Stress testing is a vital component of evaluating various factors’ impact on cash flows due to changes in micro and macroeconomic forces. These forces include vacancies, changes in market behaviors, financial crises, or other risk factors.
In this article, we explore portfolio stress testing, why it is vital in commercial real estate, and the four risk factors that every lender should stress test before partnering with an investor.
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What is portfolio stress testing?
Portfolio stress testing is adjusting various factors to see the potential impact on a property’s cash flow. It allows investors and lenders to see the correlations between risk factors and cash flow in a risk-free environment.
In commercial real estate, stress testing is a risk management tool used to evaluate a portfolio’s current and future risk potential by analyzing various scenarios where one or more factors change as a result of market forces.
Many investors and lenders use widespread testing for vacancies and sale prices. For example, an investor might use a vacancy line item on their cash flow statements to account for units or properties that aren’t generating income. Or, what happens when you change the cap rate applied to net operating income over a specific time horizon?
Stress tests like these test several variables of a portfolio to evaluate performance. At Blooma, we go a step further and stress a wide range of factors, including:
- Interest rates
- Cap rates
To evaluate how they affect:
- Debt yield
Using Blooma’s CRE platform, stress testing is only the beginning. Enjoy dedicated CRE software that helps eliminate time-consuming processes that elongate the CRE buying and selling process. Try us today to see how you can change the way your deals get done!
Why is stress testing for commercial real estate important?
Stress testing is an invaluable analytical tool for lenders to help assess the risk of a commercial real estate portfolio. Although it can be a speculative tool, it can help highlight certain assets’ pros and cons, even illuminating underperforming assets or properties.
In a commercial real estate environment, stress testing helps mitigate risk and better adapt to changes or take action to prevent loss. But it’s not just the bottom line that benefits; stress testing can provide other great benefits, like:
- Favorable lending rates and expanded access to capital
- Avoiding penalties from financial regulators and government entities
- Data-backed decision-making during economic downturns or financial hardships
It’s vital that you use accurate, up-to-date data for your stress-testing variable range. Without precise information, your simulations are worthless and can lead to inappropriate action that leads to reduced cash flow.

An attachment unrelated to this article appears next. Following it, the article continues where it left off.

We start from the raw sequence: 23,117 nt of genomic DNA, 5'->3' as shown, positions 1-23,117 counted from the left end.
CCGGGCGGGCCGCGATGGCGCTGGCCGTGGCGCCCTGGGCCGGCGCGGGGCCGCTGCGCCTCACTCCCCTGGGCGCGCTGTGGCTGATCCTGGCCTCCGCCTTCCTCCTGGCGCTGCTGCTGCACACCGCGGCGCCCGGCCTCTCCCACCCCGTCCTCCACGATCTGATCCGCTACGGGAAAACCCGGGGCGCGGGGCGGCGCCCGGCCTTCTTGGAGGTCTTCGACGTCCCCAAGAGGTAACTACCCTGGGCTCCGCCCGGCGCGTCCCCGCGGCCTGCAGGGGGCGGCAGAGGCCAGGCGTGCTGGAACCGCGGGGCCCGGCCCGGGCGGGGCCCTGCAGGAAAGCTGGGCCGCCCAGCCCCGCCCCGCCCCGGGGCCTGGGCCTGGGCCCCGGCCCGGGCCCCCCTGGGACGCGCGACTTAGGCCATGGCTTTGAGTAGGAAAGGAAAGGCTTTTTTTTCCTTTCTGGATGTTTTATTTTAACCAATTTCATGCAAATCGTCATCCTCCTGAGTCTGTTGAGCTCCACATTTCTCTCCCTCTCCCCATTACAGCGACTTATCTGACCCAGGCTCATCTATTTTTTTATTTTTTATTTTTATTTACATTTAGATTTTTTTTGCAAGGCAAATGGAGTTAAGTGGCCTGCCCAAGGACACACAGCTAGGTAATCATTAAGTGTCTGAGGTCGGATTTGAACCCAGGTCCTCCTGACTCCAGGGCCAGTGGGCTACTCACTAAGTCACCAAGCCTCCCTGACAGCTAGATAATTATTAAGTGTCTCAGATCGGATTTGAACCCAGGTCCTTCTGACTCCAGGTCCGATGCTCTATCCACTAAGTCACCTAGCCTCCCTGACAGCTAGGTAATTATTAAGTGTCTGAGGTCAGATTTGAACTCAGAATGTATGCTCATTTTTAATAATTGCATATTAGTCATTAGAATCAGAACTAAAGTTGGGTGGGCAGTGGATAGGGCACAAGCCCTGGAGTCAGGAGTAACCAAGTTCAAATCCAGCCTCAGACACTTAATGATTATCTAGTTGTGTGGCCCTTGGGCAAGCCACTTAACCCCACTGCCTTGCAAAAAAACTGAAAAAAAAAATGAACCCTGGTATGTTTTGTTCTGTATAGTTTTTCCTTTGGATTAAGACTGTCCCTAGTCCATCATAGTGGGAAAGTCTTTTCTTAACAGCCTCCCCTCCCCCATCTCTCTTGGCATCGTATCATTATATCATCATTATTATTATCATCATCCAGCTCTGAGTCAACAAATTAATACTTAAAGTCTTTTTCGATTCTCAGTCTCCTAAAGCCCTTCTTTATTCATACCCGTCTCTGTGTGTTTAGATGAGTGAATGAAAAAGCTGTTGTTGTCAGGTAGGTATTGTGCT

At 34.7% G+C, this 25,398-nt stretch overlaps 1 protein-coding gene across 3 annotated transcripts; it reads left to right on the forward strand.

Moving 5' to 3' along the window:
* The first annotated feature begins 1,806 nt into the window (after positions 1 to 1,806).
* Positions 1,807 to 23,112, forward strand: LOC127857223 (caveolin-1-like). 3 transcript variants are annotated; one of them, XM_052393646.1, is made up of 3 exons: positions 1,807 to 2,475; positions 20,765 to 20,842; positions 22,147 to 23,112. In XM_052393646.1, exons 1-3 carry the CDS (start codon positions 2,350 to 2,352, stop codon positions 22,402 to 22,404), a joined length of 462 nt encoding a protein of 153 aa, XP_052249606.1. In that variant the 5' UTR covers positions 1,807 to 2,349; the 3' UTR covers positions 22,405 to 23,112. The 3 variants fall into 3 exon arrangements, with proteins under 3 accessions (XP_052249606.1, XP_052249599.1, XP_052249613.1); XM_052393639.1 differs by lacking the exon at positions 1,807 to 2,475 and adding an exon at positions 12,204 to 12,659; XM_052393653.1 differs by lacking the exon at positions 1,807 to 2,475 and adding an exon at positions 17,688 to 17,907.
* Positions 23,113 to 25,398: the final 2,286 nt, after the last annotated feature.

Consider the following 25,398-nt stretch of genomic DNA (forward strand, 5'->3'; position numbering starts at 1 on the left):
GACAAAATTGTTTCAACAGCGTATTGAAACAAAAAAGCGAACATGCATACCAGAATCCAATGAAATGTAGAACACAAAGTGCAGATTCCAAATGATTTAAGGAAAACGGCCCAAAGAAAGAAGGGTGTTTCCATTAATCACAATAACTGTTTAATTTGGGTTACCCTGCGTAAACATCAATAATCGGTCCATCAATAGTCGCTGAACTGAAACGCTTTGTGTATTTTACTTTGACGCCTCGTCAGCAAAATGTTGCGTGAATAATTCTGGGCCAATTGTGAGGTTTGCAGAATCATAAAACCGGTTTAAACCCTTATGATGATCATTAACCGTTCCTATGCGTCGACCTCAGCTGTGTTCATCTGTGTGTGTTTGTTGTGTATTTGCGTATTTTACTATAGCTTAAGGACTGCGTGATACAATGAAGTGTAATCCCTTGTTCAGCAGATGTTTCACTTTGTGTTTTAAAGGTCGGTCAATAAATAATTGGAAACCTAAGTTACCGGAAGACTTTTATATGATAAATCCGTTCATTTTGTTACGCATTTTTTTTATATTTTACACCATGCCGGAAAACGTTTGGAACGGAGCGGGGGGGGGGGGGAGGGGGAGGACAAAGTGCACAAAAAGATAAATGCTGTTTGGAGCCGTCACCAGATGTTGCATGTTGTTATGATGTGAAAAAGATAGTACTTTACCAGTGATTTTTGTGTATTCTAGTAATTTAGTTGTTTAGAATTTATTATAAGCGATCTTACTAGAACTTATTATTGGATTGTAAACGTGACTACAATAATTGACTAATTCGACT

When stress-testing a commercial real estate portfolio, there are many factors you can choose from. However, there are four main components that are among the best for predicting future portfolio performance.
Tenant risk assessment
A tenant risk assessment evaluates the potential risk of various tenants, whether it’s retail, office, industrial, or multi-family assets. It seeks to answer the question of what happens to cash flow when market conditions cause tenants to stop paying rent.
This risk factor is one of the first that investors, lenders, and real estate agents look at when evaluating a piece of commercial real estate. That makes it vital that property managers review all tenants’ payment history, credit risk, and ongoing relationships.
When evaluating larger investment portfolios, assessing tenants by asset classes and segmenting tenants for scenario analysis is helpful. This lets you see what happens to your cash flow when you stop receiving rent from specific assets.
Additionally, macroeconomic forces can create volatility in your expected income. For example, due to the pandemic, many businesses are choosing to offer remote or hybrid work solutions, meaning a sharp increase in office vacancies. That shift will impact CRE portfolios.
It’s also advantageous to cook “stretch rent” into your stress testing, as that allows you to account for businesses operating on startup funding or unproven business models. These types of businesses may stop paying, need a discount, or will need a replacement, causing cash flow shortages.
Push your tenant risk assessments to the limit by carrying out scenarios involving cascading vacancies, or in other words, what happens when one business leaving causes others to follow suit? By understanding tenants’ pain points and market conditions, you can implement contingencies to avoid catastrophe.